Though it’s instantly clear that the wives aren’t precisely thinking for themselves, Joanna is shocked to see one of them sputter out of control at the hoedown, where Claire and her foofy crew slap their knees and whoop with glee when the square-dancing starts (Oz says he’s sure his cast hates him now, because he made them square-dance for days: “No one wants to hear this music ever again”). The fun comes crashing to a brief halt when one of the gals, Sarah (Faith Hill, whom Oz congratulates for coming in to audition by herself), sputters into a robotic meltdown, spinning in circles and yelping, “Do-si-do! Do-si-do!” and spewing literal sparks. This little performance does get Joanna’s attention, but when Walter calls her out one night for being a bad (self-absorbed, career-minded, and castrating) partner, she wakes up the next morning raring to wear pink and bake a kitchen full of cupcakes.


Because she is so utterly and annoyingly guilt-trippable, Joanna hardly seems in need of Stepfordization by the Men’s Association. And yet, there they are, snarking over the upcoming procedure, indoctrinating Walter, hanging out at what is reportedly the same mansion used in the first and far superior version of this movie. Headed by Mr. Claire, that is, Mike (Christopher Walken), the Association is comprised of “drooling nerds” who smoke cigars, drink booze, and play with remote-controlled cars. Aside from being called “King” while having sex with bosomy wives in lavender negligees, such tedious activities appear to be the extent of their life ambitions. Welcome to the 21st century, guys. And oh yes, grow up.


In other words, Ira Levin’s campy concept, already dated in 1975, now looks positively Neanderthal. And ostensible efforts at updating only muck up the works more profoundly. As if dealing with Walter’s tedious retardation is not enough, Joanna must also confront the stereotypical spectacle of her as-yet-unturned neighbors: ornery-Jewish-feminist-author Bobbi (Bette Midler) is married to slovenly Dave (Jon Lovitz), whom Oz describes as a “great couple.” As well, Joanna bonds with fabulous, highlighty-haired Roger (Roger Bart), here married to stodgy gay Republican Jerry (David Marshall Grant). The logic here is baffling—Jerry doesn’t begin to fit in with the rest of the twitty husbands (whom Oz describes as “arrested development”), though the “Republican” label apparently makes Jerry fair game.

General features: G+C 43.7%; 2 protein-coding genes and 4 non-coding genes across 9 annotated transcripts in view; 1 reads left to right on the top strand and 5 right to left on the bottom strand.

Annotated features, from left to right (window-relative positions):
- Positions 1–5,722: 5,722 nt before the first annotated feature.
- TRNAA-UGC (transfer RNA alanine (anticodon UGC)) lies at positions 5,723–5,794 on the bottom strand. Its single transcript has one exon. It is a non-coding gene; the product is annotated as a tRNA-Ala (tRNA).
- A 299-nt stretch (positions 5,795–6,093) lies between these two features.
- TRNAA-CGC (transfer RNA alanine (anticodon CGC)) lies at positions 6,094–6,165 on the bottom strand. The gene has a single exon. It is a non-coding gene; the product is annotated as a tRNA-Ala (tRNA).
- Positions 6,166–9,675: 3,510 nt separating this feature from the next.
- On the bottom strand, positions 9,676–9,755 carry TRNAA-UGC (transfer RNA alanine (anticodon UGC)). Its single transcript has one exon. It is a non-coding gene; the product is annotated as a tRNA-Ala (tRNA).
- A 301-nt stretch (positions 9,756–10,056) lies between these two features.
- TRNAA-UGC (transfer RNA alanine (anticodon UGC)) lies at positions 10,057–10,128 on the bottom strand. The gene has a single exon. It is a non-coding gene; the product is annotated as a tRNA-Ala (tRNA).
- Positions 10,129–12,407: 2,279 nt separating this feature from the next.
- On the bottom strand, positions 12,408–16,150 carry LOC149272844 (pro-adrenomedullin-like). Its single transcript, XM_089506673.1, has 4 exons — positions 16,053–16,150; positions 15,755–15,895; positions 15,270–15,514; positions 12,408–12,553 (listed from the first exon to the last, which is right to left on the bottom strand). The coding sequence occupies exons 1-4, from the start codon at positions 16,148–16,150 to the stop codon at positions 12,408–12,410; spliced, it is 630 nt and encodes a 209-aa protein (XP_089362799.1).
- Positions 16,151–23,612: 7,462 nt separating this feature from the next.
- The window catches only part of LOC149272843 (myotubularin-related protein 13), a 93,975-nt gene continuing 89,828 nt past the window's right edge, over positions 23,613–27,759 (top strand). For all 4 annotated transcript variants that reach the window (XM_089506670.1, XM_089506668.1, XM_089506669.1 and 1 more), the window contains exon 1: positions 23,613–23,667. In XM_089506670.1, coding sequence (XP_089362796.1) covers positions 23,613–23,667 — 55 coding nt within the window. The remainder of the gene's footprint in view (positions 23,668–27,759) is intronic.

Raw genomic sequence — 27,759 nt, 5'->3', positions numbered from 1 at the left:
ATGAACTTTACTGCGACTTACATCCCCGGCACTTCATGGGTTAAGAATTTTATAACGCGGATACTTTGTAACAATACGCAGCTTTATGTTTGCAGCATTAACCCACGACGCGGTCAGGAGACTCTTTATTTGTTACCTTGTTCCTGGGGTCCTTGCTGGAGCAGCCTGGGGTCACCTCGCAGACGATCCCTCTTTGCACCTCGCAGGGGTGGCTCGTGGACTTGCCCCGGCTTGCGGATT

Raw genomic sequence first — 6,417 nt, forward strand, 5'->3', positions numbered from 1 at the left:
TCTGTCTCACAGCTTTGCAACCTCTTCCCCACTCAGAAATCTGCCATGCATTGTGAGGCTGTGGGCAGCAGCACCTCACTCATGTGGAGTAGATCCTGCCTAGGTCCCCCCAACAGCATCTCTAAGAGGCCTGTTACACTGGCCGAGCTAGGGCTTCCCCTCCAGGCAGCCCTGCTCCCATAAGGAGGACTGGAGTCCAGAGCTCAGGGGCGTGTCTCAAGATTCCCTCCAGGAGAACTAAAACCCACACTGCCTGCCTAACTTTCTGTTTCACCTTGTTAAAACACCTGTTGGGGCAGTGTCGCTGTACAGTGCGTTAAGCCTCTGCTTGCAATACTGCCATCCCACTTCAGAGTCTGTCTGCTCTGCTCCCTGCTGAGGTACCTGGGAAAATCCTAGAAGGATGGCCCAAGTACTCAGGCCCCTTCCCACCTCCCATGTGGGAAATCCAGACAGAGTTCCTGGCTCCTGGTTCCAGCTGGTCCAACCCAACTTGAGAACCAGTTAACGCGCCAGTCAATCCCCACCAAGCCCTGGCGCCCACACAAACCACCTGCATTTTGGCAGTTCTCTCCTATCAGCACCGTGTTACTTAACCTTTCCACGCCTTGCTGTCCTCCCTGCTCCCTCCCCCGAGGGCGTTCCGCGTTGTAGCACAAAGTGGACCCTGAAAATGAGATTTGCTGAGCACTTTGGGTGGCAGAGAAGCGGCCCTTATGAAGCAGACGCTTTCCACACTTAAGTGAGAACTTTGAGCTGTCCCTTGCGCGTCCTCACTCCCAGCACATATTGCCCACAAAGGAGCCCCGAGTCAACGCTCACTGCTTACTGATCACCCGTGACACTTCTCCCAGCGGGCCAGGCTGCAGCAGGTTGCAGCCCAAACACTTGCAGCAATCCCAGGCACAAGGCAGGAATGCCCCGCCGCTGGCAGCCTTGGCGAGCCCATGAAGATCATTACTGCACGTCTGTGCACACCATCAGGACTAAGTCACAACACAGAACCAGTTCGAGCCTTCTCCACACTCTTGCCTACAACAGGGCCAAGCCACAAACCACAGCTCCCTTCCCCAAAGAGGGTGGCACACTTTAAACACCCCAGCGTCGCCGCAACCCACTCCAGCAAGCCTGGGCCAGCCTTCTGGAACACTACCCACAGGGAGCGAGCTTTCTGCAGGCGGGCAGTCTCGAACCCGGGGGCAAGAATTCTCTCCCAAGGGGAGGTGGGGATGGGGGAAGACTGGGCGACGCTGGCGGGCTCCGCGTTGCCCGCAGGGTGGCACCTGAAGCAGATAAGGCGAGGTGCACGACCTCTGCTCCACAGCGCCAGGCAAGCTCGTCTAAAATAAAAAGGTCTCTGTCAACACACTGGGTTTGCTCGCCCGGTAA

Though an overtly gay Stepford Wives is certainly conceivable (as the original film is all about dragging feminine stereotypes), Oz and Rudnick’s evidently rewritten and recut incarnation doesn’t have the requisite teeth. That’s not to say that Joanna’s catty quotient isn’t much improved when she’s around Bobbi and Roger, but she’s prone to losing track of her skeptical, self-knowing trajectory. Slipping in and out of resistance and submission modes, Joanna becomes increasingly incoherent, as does the film (which looks hacked together with a chainsaw, especially when the final coda comes up, undoing Katherine Ross’ nasty legacy with a seeming happy ending that might best be described as witless).


The remade Roger wears a suit and stands at a flag-draped podium, where he announces, “I believe in Stepford, America, and the power of prayer.” Bobbi 2 is blond and wasp-waisted, determined to ensure her chubby sons have every food item their hearts desire. Most unbelievably of any of these plot tics, Joanna’s internet research leads her directly to a correct conclusion, and then to conspiracy with Walter, who’s not so evil as the other husbands after all.


But if Joanna and Walter can find a conclusion, the movie can’t, at least when it comes to what the robotization procedure involves. For a minute, it appears that, as before, it’s the result of a wife’s murder and replacement with a robot. But maybe it’s drugs. Or maybe it’s brainwashing. Or maybe it’s microchips implanted in the brain. But this logic (absurd as it is) is undermined at film’s end with a “twist” that looks awfully like blaming the victim. This muddle seems a likely result of the rumored disagreements on the set and last-minute reshoots. The parody is stale, the jokes unfunny, and Glenn Close tries too hard.

Cynthia Fuchs is director of Film & Media Studies and Associate Professor of English, Film & Video Studies, African and African American Studies, Sport & American Culture, and Women and Gender Studies at George Mason University.